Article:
"This country is rising up against ignominy, against oppression; it has raised the flag of the Peasant Farmers' Reserve (Zona de Reserva Campesina) because the ZRCs represent the defense of life against the Free Trade Agreements.
In her discourse Córdoba emphasized the role of the Popular and Farming Board of Interlocution and Agreement known as MIA. As is widely known, [Colombia's] national government tried by various means to ignore this board, first by negotiating with one sector on strike and leaving out the sectors mobilized and represented by the national MIA that represents more than 80 percent of the mobilized sectors of peasants on strike. Córdoba responded to President Juan Manuel Santos' recognition of the MIA on Sept. 8 in Popayán by stressing the Spanish adjective "mía" meaning "my" and which corresponds to the initials for the board, MIA:
"MIA sounds so beautiful, MIA seems to say my Colombia, MIA says my struggle, the struggle of the people, the struggle of the peasants, MIA says the defense of my life, the defense of life itself, MIA means the defense of men and women that get up when the roosters crow, that get up to the barks of the faithful dog that will never abandon them, to work my land, that search for my peace, that search for my Colombia, for inclusion, for solidarity, long live the peasants' MIA that means peace in Colombia."
Piedad Córdoba highlighted the magnificent support given to the peasants on strike by the inhabitants of cities across all Colombia: "I think that the true unity of the Colombian people is beginning, the unity of a people that from the fields, from the Afro-Colombian communities, from the unity of the Indigenous, of the peasants, of the mestizos and mestizas, the unity of a people that stretches its hand out to the urban centers and cities in order to say loudly while we beat on pots and pans, that today the people of the cities understand clearly that we must defend the Colombian countryside."She affirmed that the popular movement will not allow itself to be divided and called on the national government to not try to divide, threaten, terrorize or silence the mobilized people. She remembered Huber Ballesteros, the outstanding popular Colombian leader, arrested in Bogotá during the first days of the strike and sent a message to the Minister of Defense Pinzón: "I say to the minister of war, that you will not be able to put all of us in jail, that you will not be able to kill all of us, that if you manage to jail us, the jail will become a front line, the jail will be a place of struggle and from the jail our cries for justice will be heard; don't think that the laws of sepoys imposed by congress are going to mean anything to millions of peasants that walk through the streets of this country telling the world and Colombia that the Free Trade Agreements are a death trap for the people of this country, that the FTAs rob us of our historic destiny, that the FTAs that were signed on the backs of the people kill hope and rob the lives of peasants."She also added, in relation to the Patriotic March of the Social and Political Movement and referring to new laws against the right to protest that the national government was signing into law in congress: "Don't think that the criminalization of social protest is going to tear the cry of struggle and liberty from our throats, from the Patriotic March, what many of us represent with pride and many others may disavow, in the March we are the patriots, we are the ones who want to construct a different country." Right then she issued a call for the unity of the Colombian popular movement: "We are the patriots, those who embrace the Congress of the Peoples and say to them that together we must construct unity because together we are strong and divided we are alone." She also reaffirmed the call for a National Constitutional Assembly, and ratified opposition to the proposed referendum by the national government, declaring that the formula for peace was in the six points of the document of petitions of the National Strike.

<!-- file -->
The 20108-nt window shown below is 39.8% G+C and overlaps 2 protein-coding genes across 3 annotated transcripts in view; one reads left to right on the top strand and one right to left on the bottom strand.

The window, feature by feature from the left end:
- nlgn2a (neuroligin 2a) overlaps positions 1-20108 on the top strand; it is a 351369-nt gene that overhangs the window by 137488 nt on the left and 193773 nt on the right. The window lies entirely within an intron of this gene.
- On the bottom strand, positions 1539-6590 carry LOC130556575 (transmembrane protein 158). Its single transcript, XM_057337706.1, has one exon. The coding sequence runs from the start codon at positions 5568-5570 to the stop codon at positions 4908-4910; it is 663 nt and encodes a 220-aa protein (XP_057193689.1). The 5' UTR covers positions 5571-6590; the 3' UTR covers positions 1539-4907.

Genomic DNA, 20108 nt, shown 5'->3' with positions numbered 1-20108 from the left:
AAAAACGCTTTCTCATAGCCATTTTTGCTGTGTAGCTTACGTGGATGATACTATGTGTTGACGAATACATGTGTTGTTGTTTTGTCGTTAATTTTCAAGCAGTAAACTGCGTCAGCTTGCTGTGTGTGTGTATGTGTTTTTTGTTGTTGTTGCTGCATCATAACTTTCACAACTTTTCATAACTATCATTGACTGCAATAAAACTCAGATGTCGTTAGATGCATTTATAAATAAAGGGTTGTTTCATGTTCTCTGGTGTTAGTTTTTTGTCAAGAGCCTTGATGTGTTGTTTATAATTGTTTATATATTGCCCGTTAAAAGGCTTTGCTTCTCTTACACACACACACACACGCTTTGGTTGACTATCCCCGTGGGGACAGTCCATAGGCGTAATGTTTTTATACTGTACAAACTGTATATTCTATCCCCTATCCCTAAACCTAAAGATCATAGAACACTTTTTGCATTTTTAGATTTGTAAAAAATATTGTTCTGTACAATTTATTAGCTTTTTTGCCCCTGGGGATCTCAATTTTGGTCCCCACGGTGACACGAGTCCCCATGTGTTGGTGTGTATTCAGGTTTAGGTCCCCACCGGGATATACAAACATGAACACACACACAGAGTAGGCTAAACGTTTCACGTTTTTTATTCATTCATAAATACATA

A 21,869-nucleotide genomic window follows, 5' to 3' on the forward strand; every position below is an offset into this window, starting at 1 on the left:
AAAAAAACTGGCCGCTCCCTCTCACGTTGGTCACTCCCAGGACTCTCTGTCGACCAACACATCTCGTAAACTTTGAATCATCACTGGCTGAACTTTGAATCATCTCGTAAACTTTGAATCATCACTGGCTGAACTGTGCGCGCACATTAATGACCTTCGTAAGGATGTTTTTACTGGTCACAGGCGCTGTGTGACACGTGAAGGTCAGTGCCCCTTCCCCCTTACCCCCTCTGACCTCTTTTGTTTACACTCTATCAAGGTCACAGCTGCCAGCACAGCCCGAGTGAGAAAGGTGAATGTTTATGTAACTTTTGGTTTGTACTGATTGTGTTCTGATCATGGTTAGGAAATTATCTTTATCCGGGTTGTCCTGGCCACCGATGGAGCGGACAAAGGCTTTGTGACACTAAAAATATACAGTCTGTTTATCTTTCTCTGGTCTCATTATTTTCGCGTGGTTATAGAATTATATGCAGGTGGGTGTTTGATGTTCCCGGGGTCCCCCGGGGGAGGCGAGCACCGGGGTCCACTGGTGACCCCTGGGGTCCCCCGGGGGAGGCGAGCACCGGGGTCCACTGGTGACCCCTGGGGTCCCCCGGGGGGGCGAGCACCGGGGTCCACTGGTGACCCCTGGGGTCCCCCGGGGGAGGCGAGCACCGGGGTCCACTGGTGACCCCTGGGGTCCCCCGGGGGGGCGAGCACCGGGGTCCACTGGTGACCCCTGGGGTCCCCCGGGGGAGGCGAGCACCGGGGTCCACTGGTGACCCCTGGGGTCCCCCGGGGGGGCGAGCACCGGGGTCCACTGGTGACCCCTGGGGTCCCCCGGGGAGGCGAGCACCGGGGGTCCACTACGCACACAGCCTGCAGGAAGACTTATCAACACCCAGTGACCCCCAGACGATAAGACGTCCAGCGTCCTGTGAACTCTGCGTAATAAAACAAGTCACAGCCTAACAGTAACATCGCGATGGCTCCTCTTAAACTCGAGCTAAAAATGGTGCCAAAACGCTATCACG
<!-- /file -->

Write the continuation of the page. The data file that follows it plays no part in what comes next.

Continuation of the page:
"We are telling you that we are preparing the greatest Agrarian Summit that has ever been seen in Colombia in the last 50 years because the Agrarian Summit is going to be magnificent."
With respect to the National Agrarian and Popular Strike she declared that the people are not tired nor are they going to bed: "Mr. President, we are not saying it in a threatening tone, nor Mr. President de we say it fearfully, . . . Mr. President we demand it with the dignity of the people, with the dignity of our country, with the dignity of Colombians that are fighting for peace." Córdoba demonstrated the support of the social and popular movement at the round table discussions in Havana: ". . . We are not going to allow him to undermine discussions in Havana . . . we are also telling him not to modify the constitution in order to defeat us with the referendum." Córdoba ended with a call to the peoples of the world: "From here we say to the world that we are giving birth to a new democracy, that we are giving birth to a just democracy, that we are giving birth to a new Colombia that is born of men and women that love their country, that defend her, that defend their land, but above all think of the possibility of a future and a better tomorrow and that is formed from the hand of this great popular movement."